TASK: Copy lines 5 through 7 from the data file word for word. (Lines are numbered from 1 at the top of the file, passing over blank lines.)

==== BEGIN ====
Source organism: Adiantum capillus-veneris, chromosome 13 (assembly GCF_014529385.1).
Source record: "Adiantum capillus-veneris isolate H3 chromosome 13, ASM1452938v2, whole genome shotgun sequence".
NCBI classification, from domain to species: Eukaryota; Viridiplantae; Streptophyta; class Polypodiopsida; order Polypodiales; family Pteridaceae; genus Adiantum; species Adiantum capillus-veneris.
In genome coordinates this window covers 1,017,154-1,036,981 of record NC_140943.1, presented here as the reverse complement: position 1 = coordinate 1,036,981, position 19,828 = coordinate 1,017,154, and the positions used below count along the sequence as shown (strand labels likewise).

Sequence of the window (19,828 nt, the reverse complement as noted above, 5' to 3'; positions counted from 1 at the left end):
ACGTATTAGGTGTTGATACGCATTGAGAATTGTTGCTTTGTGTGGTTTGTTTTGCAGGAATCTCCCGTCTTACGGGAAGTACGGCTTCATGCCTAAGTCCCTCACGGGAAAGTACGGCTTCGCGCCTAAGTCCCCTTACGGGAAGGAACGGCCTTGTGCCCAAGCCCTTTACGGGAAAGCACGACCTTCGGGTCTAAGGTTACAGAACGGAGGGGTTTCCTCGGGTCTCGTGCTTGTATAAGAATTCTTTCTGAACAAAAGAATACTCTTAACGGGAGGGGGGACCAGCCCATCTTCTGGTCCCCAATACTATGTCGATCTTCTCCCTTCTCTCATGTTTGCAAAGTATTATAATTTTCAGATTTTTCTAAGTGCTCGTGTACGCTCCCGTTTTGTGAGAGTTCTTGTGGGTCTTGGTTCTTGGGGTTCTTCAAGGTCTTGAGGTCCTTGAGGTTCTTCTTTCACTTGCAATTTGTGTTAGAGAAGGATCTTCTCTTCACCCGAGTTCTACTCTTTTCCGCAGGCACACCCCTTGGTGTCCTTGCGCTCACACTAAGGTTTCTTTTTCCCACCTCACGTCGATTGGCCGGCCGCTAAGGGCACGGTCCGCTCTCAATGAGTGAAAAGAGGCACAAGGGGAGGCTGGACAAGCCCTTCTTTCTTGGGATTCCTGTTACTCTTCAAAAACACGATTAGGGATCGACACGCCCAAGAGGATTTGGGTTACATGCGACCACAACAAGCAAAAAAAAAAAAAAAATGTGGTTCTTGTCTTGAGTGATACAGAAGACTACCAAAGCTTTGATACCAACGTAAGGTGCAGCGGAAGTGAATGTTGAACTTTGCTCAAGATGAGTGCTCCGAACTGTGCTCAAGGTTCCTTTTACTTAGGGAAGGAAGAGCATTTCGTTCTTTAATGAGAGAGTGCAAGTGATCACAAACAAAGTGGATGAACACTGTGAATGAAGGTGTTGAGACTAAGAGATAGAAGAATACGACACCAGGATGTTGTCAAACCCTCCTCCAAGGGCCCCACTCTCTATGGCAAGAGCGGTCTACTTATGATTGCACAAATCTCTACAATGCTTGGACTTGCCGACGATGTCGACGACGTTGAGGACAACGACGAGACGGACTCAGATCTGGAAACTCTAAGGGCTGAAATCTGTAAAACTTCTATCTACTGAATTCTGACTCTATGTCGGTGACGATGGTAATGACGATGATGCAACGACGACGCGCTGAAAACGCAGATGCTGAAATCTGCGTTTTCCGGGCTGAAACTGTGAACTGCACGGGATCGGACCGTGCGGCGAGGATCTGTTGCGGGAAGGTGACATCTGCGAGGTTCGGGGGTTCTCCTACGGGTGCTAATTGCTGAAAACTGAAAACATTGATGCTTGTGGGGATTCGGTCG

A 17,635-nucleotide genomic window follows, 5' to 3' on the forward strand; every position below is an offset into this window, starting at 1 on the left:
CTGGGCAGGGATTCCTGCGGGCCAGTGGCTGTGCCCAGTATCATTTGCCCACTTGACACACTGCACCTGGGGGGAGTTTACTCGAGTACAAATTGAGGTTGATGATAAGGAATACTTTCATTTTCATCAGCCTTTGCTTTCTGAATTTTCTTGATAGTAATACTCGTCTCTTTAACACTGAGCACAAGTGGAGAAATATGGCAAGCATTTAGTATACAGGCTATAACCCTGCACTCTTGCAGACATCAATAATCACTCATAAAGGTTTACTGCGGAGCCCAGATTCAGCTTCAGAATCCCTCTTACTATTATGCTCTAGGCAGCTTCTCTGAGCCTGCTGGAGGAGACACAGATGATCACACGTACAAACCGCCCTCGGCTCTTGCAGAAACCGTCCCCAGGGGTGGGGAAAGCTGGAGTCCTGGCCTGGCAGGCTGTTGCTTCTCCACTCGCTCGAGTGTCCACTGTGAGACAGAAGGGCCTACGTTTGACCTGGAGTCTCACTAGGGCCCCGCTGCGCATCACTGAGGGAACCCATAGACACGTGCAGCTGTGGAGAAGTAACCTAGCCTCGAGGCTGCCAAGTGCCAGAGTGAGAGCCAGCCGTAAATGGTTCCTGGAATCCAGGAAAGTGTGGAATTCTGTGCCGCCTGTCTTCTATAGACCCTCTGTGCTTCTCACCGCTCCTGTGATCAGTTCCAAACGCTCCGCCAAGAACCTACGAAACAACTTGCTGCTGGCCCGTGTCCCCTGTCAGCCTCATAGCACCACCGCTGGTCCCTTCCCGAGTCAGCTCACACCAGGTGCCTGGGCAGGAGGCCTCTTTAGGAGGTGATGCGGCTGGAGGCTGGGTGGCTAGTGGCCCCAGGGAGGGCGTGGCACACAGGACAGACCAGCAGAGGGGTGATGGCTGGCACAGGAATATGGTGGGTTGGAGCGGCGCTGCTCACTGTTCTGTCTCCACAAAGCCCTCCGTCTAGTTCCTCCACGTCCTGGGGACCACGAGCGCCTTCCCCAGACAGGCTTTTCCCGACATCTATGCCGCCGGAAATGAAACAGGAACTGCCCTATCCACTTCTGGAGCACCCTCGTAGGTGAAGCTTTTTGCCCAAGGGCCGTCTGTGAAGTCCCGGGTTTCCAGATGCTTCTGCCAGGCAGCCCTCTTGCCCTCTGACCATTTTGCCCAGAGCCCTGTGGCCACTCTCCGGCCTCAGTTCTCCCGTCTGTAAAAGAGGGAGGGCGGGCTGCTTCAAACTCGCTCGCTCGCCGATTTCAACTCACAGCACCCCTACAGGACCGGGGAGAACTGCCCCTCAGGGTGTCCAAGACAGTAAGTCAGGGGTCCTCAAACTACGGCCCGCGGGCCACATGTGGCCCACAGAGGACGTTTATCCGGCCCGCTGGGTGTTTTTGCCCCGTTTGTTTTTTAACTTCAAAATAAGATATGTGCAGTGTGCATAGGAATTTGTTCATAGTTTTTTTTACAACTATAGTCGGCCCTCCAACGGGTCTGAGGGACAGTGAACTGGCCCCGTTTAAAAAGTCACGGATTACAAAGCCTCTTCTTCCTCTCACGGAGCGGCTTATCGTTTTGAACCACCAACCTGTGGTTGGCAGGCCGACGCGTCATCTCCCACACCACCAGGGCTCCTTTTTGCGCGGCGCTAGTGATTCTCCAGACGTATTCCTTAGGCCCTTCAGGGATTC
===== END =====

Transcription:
Sequence of the window (19,828 nt, the reverse complement as noted above, 5' to 3'; positions counted from 1 at the left end):
ACGTATTAGGTGTTGATACGCATTGAGAATTGTTGCTTTGTGTGGTTTGTTTTGCAGGAATCTCCCGTCTTACGGGAAGTACGGCTTCATGCCTAAGTCCCTCACGGGAAAGTACGGCTTCGCGCCTAAGTCCCCTTACGGGAAGGAACGGCCTTGTGCCCAAGCCCTTTACGGGAAAGCACGACCTTCGGGTCTAAGGTTACAGAACGGAGGGGTTTCCTCGGGTCTCGTGCTTGTATAAGAATTCTTTCTGAACAAAAGAATACTCTTAACGGGAGGGGGGACCAGCCCATCTTCTGGTCCCCAATACTATGTCGATCTTCTCCCTTCTCTCATGTTTGCAAAGTATTATAATTTTCAGATTTTTCTAAGTGCTCGTGTACGCTCCCGTTTTGTGAGAGTTCTTGTGGGTCTTGGTTCTTGGGGTTCTTCAAGGTCTTGAGGTCCTTGAGGTTCTTCTTTCACTTGCAATTTGTGTTAGAGAAGGATCTTCTCTTCACCCGAGTTCTACTCTTTTCCGCAGGCACACCCCTTGGTGTCCTTGCGCTCACACTAAGGTTTCTTTTTCCCACCTCACGTCGATTGGCCGGCCGCTAAGGGCACGGTCCGCTCTCAATGAGTGAAAAGAGGCACAAGGGGAGGCTGGACAAGCCCTTCTTTCTTGGGATTCCTGTTACTCTTCAAAAACACGATTAGGGATCGACACGCCCAAGAGGATTTGGGTTACATGCGACCACAACAAGCAAAAAAAAAAAAAAAATGTGGTTCTTGTCTTGAGTGATACAGAAGACTACCAAAGCTTTGATACCAACGTAAGGTGCAGCGGAAGTGAATGTTGAACTTTGCTCAAGATGAGTGCTCCGAACTGTGCTCAAGGTTCCTTTTACTTAGGGAAGGAAGAGCATTTCGTTCTTTAATGAGAGAGTGCAAGTGATCACAAACAAAGTGGATGAACACTGTGAATGAAGGTGTTGAGACTAAGAGATAGAAGAATACGACACCAGGATGTTGTCAAACCCTCCTCCAAGGGCCCCACTCTCTATGGCAAGAGCGGTCTACTTATGATTGCACAAATCTCTACAATGCTTGGACTTGCCGACGATGTCGACGACGTTGAGGACAACGACGAGACGGACTCAGATCTGGAAACTCTAAGGGCTGAAATCTGTAAAACTTCTATCTACTGAATTCTGACTCTATGTCGGTGACGATGGTAATGACGATGATGCAACGACGACGCGCTGAAAACGCAGATGCTGAAATCTGCGTTTTCCGGGCTGAAACTGTGAACTGCACGGGATCGGACCGTGCGGCGAGGATCTGTTGCGGGAAGGTGACATCTGCGAGGTTCGGGGGTTCTCCTACGGGTGCTAATTGCTGAAAACTGAAAACATTGATGCTTGTGGGGATTCGGTCG

A 17,635-nucleotide genomic window follows, 5' to 3' on the forward strand; every position below is an offset into this window, starting at 1 on the left: